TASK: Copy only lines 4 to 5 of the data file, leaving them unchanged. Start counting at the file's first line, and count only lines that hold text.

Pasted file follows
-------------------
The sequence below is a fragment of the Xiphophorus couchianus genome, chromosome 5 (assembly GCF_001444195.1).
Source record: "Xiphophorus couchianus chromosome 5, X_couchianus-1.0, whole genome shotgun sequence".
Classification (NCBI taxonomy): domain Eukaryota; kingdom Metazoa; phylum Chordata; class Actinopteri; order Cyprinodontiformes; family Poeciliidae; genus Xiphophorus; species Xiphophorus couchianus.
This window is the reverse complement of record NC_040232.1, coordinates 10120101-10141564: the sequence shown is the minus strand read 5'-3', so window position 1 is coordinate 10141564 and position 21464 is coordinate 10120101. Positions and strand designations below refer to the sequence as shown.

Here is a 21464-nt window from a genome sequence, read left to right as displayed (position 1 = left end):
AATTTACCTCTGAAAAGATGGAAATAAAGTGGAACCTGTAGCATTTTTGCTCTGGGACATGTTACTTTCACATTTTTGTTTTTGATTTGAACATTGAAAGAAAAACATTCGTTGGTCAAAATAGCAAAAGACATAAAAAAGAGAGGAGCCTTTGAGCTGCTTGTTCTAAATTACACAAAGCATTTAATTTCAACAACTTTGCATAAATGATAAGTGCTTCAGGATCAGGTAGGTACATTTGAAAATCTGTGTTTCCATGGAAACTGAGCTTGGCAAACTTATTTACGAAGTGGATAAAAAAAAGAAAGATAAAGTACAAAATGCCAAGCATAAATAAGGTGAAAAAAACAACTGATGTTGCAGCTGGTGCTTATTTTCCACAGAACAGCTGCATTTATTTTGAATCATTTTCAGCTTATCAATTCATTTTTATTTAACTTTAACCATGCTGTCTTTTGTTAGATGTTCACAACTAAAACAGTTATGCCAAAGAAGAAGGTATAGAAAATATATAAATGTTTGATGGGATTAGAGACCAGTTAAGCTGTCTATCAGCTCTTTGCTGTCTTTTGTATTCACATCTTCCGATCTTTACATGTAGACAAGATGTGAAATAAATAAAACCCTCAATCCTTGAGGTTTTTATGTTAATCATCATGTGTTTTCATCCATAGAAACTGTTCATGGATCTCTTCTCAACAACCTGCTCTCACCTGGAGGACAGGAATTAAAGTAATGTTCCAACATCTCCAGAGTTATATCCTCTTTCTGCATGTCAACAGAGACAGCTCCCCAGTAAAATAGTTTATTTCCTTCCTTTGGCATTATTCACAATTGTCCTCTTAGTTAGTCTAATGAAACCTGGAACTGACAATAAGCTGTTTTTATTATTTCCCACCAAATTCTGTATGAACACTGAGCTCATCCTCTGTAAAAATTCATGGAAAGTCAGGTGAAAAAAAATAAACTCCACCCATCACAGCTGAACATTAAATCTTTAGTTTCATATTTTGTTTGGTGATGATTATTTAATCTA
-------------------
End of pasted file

This window is the reverse complement of record NC_040232.1, coordinates 10120101-10141564: the sequence shown is the minus strand read 5'-3', so window position 1 is coordinate 10141564 and position 21464 is coordinate 10120101. Positions and strand designations below refer to the sequence as shown.

Here is a 21464-nt window from a genome sequence, read left to right as displayed (position 1 = left end):